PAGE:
When it comes to painting white, I have two completely different methods for doing it. It's all based off how much white is on the model overall. Of the two, I use the one that works best for what I'm painting in order to make the process as smooth as possible. I'm going to show you the two ways I paint white along with how I chose my method and some examples of each one.
How do I know which method to use?
The first thing when deciding which method I'm going to use to paint white is to determine just how much of the model is going to be white in the end. I don't have a specific percentage, but if the majority of the model is going to be white then I'll use my first method. A White Scar space marine is a perfect example. The majority of this guy is going to be white.
If it's only a spot color or a smaller portion of the model that is going to be white, I'll use my second method. A good example here would be the helmet or shoulderpad of a terminator.
But what if my model is half white and half dark?
You know, like in a quartered or split color scheme. This one is easy as well. Use the first method below and prime your model white. Work your darker colors over the white after you've shaded it You'll just need to be careful, but you knew that already since you're tackling a split paint scheme to begin with.
What if I don't have any white, it's just white freehand work?
In this case, I use a light grey color as my base and then finish that off with white as needed to give it some variety. When it comes to freehand, there are bigger things you need to worry about like when you do it more than the color white.
I still wouldn't do the million layers of thinned white and build up to it. Go right for the light grey color (especially if you're working over a dark color) and then go to white for the finishing touches.
So let's look at the two methods I use:
The first method: The majority of the model is white
Believe it or not, this one is the easier one of the two despite there being more white on the completed model. I've already outlined the process in its entirely in this post on painting White Scar marines. It comes down to priming the model white and adding a specific wash for the shading.
The beauty of this method is that it is very fast and very easy to do and will give you a great results with a little bit of clean up work in the end. By the time you add your additional details and such like weathering, the model really comes to life.
Using this method, you could put a White Scars or Pre-Heresy World Eaters army on the table in no time at all. Any marine army with predominantly white armour becomes super easy to do.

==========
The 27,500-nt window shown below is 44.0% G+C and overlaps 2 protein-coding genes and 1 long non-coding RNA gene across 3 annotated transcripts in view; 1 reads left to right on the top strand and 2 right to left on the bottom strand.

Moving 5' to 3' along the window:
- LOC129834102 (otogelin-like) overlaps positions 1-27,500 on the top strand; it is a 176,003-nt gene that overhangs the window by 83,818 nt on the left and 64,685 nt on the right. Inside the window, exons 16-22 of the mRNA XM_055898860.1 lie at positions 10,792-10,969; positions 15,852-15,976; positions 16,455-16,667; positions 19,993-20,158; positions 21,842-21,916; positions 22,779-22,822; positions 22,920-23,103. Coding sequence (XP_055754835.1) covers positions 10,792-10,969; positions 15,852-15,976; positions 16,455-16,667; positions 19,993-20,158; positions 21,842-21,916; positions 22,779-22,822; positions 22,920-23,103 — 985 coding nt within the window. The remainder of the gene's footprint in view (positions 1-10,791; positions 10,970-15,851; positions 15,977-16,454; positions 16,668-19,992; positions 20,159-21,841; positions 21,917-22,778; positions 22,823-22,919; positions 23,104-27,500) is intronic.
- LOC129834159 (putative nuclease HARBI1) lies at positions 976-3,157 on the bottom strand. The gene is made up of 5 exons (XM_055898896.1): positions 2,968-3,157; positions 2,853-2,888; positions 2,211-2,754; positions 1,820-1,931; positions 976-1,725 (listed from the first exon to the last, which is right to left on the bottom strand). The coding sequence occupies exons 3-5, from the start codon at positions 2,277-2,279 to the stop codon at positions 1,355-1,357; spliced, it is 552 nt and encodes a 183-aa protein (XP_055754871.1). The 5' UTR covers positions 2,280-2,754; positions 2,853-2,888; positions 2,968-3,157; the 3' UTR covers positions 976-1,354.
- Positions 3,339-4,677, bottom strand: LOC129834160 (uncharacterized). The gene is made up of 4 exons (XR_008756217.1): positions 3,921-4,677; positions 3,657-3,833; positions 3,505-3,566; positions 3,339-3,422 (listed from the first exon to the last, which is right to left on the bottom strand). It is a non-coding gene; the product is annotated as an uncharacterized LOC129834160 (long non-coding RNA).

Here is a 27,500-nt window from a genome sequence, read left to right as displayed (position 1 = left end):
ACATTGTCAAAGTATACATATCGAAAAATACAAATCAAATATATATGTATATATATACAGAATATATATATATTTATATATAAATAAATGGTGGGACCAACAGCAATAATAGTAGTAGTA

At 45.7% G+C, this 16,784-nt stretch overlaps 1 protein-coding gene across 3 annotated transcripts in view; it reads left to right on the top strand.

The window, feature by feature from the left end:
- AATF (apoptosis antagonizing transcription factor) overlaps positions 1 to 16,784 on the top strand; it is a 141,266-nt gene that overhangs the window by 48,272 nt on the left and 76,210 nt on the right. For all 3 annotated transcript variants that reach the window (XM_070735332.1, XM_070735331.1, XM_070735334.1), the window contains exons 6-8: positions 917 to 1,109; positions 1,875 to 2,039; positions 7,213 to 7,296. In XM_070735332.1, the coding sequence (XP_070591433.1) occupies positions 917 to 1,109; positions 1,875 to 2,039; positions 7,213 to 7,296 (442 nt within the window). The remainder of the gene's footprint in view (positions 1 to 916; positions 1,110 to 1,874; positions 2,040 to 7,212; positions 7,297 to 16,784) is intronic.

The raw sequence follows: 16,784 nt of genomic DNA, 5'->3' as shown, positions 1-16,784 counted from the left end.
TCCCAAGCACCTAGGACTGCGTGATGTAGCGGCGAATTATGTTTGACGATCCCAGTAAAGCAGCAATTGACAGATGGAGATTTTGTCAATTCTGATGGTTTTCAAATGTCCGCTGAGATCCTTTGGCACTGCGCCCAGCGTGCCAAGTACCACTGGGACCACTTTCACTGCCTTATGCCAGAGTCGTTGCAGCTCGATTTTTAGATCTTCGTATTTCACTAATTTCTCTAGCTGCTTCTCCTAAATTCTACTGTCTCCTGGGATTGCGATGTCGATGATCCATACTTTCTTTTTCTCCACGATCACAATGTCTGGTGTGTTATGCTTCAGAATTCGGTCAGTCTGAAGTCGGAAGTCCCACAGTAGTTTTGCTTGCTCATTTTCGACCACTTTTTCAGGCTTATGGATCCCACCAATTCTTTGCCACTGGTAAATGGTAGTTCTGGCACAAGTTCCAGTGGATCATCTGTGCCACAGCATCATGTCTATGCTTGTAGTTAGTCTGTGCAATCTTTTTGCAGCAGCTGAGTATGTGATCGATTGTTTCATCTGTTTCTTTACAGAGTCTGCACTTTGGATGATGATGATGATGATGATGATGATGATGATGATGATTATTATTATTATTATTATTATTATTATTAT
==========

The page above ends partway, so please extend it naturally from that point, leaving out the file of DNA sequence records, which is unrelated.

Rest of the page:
The second method: Only a small portion of the model is white.
This is the method I use when only a small portion of the model is going to be white. The process involves a series of layers to build up a white finish. Since I'll most likely be working over black primer (remember the majority of the model is dark), I'll need to build up to white.
There's no point in trying to use a zillion coats of thinned white as the only thing you'll most likely end up with is a spotchy, uneven, obscured model along with a permanent cramp in your hand and lower back from painting for so long.
I start with a dark grey color (GW Mechanicus Standard Grey would work here). Over that, I apply a lighter color grey (GW Administratum Grey Would work here) leaving the darker grey showing in the deepest recesses only. The final layer is white and that can be either layered over the previous one covering it completely or blended using a wet blending approach for additional shading. The wet blending is not needed, it just makes for a nice touch. Here are few pointers on wet blending for those looking to try it out.
A few more things worth considering
1. Priming matters.
And by that, I mean the color you use. When it comes to the second method, if you prime with a light grey color instead of black, you can still get your dark model overall, and it cuts out a step when it comes to painting the small white areas.
As a side note, I use cheap primer for my models as I'm convinced it's how you prime that matters more than what you actually use.
2. Assemble then paint or paint then assemble.
These two methods are based on my process of building my model in it's entirety and then painting it. If you paint your model in sub-assemblies and then put the pieces together in the end, you can use the first method in some case as you'll be able to prime those particular pieces white as needed.
3. Varying the techniques is a good thing for results.
When it comes to the second method and layering up the greys to get to white, you can use cool greys or warm greys to give the model different looks. It comes down to personal preference in the end.
Hopefully this post shows you that white is not a super hard color to paint. It's not impossible to have a great looking white armoured force if you're willing to try a new technique or two. Believe me, I used to think white was an impossible color to paint as well.
Make sure to check out these posts as they might help:
Priming, a look at how I do it
White is similar to black... the details matter